Should I read this?
which means, the flow of the program is determined by events such as user actions (mouse clicks, key presses) or messages from other programs/threads.
Here’s a simple illustration of how a callback way works. #Main script wants to execute #Function_B after #Function_A finish execution. It’s important to keep in mind that #Function_A has nothing to do with the logic of #Function_B.
#Function_A is now the parent of #Function_B and responsible for calling it at the correct time.
But things become really complicated when we need to implement multiple asynchronous operations which depend on each other. example:
Now, let’s implement this logic using classical callbacks way:
Isn’t it annoying to have nested code blocks like these? Is it readable?
Promises are the way of implementing asynchronous logic without the need of passing callbacks as arguments.
Following is a simple illustration of how things work using Promises.
- #Main script calls #Function_A
- #Function_A executes and returns a promise
- #Main script holds that promise and wait for #Function_A to trigger a success/failure signal
- #Main script calls #Function_B explicitly
Here’s how the skeleton of an async operation using promises should look like:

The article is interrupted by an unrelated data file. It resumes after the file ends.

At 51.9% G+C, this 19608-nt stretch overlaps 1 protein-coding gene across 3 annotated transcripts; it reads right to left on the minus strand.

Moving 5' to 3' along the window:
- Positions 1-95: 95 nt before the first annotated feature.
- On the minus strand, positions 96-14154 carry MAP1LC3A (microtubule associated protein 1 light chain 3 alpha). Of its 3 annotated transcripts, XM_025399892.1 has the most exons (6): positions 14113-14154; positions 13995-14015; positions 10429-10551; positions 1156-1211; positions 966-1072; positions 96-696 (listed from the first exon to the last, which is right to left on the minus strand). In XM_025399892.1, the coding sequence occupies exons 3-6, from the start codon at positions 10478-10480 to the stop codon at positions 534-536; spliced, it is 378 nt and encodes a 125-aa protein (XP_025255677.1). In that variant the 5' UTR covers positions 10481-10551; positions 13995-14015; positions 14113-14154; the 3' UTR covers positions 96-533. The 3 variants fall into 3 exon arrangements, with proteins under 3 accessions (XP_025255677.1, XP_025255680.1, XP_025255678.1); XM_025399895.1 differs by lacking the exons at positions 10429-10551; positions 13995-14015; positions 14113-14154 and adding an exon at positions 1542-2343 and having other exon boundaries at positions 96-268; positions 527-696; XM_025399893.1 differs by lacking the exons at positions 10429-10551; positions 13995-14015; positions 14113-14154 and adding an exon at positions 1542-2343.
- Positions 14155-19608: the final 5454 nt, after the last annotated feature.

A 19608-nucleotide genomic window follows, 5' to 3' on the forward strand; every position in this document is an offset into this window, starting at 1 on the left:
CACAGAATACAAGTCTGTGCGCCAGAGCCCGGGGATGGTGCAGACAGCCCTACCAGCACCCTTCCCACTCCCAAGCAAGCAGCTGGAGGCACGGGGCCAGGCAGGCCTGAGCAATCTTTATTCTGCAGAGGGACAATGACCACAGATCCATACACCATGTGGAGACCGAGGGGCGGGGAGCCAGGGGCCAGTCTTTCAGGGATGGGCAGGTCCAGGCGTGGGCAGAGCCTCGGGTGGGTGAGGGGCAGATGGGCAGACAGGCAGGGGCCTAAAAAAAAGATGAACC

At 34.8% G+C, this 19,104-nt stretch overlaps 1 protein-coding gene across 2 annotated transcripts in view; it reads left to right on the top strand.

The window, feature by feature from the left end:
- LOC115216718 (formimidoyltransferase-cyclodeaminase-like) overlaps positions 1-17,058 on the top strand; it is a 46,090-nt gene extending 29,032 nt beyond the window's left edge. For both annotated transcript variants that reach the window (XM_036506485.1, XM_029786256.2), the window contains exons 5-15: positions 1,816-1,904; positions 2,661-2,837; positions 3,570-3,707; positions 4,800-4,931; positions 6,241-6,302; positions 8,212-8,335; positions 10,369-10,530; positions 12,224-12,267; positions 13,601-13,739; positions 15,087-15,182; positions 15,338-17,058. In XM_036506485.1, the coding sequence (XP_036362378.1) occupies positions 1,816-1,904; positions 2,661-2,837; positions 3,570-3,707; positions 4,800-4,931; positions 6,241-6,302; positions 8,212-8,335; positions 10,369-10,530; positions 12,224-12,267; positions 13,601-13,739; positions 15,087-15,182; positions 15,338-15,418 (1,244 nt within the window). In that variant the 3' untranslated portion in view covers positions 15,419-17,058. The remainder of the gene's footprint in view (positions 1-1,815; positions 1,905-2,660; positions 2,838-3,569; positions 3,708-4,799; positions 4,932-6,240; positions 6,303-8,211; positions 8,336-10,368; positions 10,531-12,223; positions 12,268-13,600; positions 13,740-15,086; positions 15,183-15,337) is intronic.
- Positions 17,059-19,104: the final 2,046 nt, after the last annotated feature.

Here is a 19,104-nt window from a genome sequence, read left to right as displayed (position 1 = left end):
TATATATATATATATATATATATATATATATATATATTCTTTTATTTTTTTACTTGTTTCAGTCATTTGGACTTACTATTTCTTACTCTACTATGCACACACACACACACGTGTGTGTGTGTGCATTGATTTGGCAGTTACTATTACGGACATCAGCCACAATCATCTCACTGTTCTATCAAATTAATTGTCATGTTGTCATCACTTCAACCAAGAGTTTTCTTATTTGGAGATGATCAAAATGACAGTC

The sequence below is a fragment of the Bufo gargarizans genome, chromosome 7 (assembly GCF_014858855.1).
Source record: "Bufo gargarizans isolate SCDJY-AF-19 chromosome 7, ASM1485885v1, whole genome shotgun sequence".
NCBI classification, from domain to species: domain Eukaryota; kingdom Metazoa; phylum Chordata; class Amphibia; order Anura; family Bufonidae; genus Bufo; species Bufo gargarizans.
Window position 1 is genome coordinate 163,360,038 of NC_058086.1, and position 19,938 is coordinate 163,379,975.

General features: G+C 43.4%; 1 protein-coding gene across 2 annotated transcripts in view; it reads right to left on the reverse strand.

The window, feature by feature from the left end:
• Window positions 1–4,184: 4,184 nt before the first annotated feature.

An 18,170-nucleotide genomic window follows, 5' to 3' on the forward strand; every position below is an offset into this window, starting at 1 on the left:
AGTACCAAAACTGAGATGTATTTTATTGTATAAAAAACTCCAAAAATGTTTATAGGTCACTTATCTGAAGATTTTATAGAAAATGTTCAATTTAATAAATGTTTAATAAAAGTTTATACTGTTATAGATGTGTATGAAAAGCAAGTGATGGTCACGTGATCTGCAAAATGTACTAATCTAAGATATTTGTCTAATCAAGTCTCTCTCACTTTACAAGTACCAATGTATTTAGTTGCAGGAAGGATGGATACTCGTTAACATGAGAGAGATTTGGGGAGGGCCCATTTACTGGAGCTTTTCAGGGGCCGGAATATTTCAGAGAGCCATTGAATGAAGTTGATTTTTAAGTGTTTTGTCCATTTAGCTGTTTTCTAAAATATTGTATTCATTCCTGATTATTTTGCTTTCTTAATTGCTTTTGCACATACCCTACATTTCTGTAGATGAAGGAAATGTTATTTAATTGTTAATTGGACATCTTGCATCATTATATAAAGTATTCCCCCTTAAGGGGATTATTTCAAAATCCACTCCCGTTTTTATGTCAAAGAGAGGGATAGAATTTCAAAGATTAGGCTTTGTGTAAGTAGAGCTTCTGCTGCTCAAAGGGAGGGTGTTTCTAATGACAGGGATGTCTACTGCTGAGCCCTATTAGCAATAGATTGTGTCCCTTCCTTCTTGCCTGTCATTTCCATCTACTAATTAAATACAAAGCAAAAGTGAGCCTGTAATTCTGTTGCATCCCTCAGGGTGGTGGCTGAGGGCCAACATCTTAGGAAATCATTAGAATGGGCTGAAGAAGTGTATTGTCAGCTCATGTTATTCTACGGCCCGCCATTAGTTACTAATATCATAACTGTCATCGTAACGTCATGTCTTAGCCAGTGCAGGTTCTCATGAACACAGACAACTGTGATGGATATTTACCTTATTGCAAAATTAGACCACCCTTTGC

This is beautiful because now each ASYNC operation is encapsulated and has nothing to do with any other operation.
Let’s have a look of how our very first example should look like:
Now code looks much cleaner, readable, self descriptive, modularized (for unit testing and documentation).
It’s important to note that the .then() result is implicitly a promise. so, you can chain your operations with multiple .then()s
No, there’s a bunch of other handy features that promises do for you as well
- If -for example- we want to execute some logic after multiple promises get resolved. then we can use .all()
- If we need to execute some logic after either the promise get resolved or rejected, then we can use .finally()
- If we need to send notifications from inside the ASYNC operation to whoever has the promise, then we can use .notify()
I hope I’ve convinced you to start thinking about promises seriously. And if you already use promises I hope that you learned something new about it.
Please feel free to give your feedback and start discussions … I don’t bite!